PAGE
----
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Using Negative and Positive Pressure

21st March 2018


Using Negative and Positive Pressure, RVT Group

Negative pressure
Dust and fumes can be extracted from a contained space if negative pressure is created. The basic principle is the same behind the humble bathroom extractor fan, which draws out moisture and odours because the forced air ventilation creates a negative pressure within the room (as long as any doors and windows are closed).

On construction sites, the basic principle is the same – just on a larger scale. The spaces that need to be cleared of dust and fumes are generally much bigger than the average bathroom, and the elements that need extracting are large amounts of dust and fumes generated by building (or demolition) activities. The basic requirement is therefore for much more powerful fans, but the final choice of machine will depend on several other factors, considered later.

Creating negative pressure is particularly vital in sensitive environments, such as hospitals, where activities generating dust or fumes may be in close proximity to live working environments. Sealing the area where the work is taking place and then using a fan both to extract dust and create negative pressure will ensure harmful particles cannot escape into the surrounding areas. Dust within the sealed area can be captured using a dust extractor and dust filter (or a unit that fulfils both options, such as the Raptor).

Positive pressure
Generating positive pressure is useful in a variety of situations. For example, if powerful fans are used to drive fresh air through ducting to provide tunnel ventilation, the positive pressure delivering the air will displace stale and contaminated air. It is vital that the ducting should run to the furthest extremity, so that the bad air is continually forced back along and out of the tunnel. Using positive pressure to force bad air out is preferable to using extraction under negative pressure in these circumstances; relying on extraction alone is very risky as undirected air flow will always follow the easiest route and it is likely that 'dead spots' will arise where the build-up of dangerous gases, such as carbon dioxide, takes place. To ensure gas levels are kept within safe limits, the fans used to drive air under positive pressure can be augmented with additional fans set up in the outflow to extract harmful gases under negative pressure.

Ventilation is better provided by forcing fresh air under positive pressure

Positive pressure also has a very practical value in helping to dry out damp interiors. If heat from a dry source (such as our mobile oil-fired heaters) is driven through ducting under pressure, moisture within a building is driven out and, at the same time, external moisture is prevented from entering. This double benefit of dry heat under positive pressure results in rapid drying, to the extent that separate dehumidifiers are often unnecessary. Apart from countering the safety hazard implicit in mixing damp and electricity, drying out plastering quickly can often be the difference between a job finishing on time or running late.

Selecting the right equipment
Where negative pressure is used to extract air containing flammable, abrasive or even explosive particles, such as dust generated by drilling or sanding activities, it is vital that these particles are kept away from the fan's motor, both to prevent damage to the fan itself and to avoid any potential for fire or explosion. In such situations, a centrifugal fan should be used because its motor sits outside the flow of air created. The contaminated air can then be ducted well away from the where the dust-generating activity is happening, ideally through a filter to capture and remove harmful particles from the air entirely.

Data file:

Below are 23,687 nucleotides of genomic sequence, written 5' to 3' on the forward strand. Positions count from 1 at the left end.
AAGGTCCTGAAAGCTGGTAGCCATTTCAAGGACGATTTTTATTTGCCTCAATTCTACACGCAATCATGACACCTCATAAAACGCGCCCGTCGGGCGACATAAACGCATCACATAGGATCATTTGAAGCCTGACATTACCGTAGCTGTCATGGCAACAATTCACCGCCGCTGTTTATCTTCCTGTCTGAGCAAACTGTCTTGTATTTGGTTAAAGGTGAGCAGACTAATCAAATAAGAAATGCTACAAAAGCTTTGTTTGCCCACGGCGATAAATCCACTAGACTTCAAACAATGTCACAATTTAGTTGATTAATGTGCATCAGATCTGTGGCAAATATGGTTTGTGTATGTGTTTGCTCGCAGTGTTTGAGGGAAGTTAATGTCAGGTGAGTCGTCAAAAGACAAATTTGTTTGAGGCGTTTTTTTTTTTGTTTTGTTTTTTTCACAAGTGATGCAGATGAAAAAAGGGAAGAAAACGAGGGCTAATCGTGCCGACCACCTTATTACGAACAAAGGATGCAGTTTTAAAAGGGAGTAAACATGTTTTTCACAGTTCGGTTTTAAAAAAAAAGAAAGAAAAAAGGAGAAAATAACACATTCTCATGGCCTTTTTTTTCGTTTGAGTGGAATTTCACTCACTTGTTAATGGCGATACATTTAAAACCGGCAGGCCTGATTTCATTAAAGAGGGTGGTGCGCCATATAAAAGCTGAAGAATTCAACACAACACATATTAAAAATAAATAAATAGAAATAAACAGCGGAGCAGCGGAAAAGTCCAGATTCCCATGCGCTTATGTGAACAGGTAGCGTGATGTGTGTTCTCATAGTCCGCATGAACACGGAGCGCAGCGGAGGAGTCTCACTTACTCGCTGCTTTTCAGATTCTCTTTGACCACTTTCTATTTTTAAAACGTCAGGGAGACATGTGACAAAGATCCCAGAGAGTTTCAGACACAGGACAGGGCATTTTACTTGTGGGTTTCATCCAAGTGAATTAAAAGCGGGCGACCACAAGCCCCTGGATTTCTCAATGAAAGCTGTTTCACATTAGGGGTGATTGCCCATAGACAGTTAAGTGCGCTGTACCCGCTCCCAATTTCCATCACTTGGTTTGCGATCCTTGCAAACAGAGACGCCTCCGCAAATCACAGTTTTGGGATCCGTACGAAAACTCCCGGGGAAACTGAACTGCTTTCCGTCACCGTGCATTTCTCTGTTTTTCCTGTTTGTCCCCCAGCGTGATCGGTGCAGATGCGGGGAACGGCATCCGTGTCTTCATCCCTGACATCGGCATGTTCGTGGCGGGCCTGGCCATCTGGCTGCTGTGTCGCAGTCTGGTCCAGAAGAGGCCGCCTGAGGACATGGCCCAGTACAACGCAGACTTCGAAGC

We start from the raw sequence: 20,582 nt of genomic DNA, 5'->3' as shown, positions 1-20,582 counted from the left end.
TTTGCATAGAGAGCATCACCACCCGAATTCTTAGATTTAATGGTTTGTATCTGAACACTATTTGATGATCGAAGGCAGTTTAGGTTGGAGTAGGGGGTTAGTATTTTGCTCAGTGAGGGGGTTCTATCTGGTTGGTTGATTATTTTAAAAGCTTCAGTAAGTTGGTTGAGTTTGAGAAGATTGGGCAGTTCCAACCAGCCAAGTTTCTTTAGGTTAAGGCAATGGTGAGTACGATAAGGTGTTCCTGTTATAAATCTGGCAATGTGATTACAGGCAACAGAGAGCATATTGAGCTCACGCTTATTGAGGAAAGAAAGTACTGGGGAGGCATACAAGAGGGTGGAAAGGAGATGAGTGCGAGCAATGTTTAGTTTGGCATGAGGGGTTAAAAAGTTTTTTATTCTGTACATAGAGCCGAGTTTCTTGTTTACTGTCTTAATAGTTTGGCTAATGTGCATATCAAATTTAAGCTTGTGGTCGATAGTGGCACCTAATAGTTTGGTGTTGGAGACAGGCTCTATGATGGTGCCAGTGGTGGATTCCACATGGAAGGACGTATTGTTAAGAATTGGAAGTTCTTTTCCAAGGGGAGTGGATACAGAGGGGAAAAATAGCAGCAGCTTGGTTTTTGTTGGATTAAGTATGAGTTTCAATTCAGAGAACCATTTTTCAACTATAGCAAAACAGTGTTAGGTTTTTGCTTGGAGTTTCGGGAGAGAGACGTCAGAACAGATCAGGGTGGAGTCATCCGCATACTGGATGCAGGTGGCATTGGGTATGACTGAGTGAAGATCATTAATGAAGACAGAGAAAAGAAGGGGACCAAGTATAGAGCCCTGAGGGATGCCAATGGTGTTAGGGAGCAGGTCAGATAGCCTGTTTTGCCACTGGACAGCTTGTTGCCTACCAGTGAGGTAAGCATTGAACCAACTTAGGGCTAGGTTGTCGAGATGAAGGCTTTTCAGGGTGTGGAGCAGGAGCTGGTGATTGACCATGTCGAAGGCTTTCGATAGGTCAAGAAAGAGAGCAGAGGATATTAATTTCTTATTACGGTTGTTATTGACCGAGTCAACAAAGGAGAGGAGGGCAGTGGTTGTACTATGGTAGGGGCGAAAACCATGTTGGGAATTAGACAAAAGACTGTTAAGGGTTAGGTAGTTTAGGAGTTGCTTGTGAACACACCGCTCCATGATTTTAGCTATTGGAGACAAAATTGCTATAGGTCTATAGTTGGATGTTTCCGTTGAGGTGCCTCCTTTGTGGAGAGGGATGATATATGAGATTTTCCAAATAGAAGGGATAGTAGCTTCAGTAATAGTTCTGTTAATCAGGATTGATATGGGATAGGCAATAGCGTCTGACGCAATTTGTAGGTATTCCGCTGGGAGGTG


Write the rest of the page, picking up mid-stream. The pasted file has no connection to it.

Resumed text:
Centrifugal fan, showing the motor sitting outside the airflow

If the intention is to create negative pressure systems to remove fumes (if non-flammable) and odours from the air, then either centrifugal or axial fans can be used.

Either type of fan can also be used to drive a positive pressure system. In general, while axial fans tend to be noisier than centrifugal ones – which might rule out their use in certain sensitive environments – they require less power to move the same volume of air.

Axial fans require less power than equivalent centifugal fans

A further consideration is where to site the fans. Thanks to their power, sufficient to drive or extract air through long duct runs, they can often be sited well away from the area to be ventilated or cleared of dust. Even so, the available working and access space may put limits on the size of the equipment that can be deployed (which, of course, is also true of heaters).

There is a wide range of situations in which fans and heaters can be deployed to create negative or positive pressure, which is why RVT's range runs from self-contained dust extraction and filtration units designed for small spaces through to large fans capable of maintaining negative or positive pressure over extended duct runs. We also have products for creating sealed containment areas.

We back up our products with many years' experience of designing and setting up extraction, ventilation and heating systems to provide our customers with a complete hazard control service.

If you would like us to recommend a dust extraction, ventilation or drying solution for your site, take advantage of our free site assessment service, operating across the UK.

 

 

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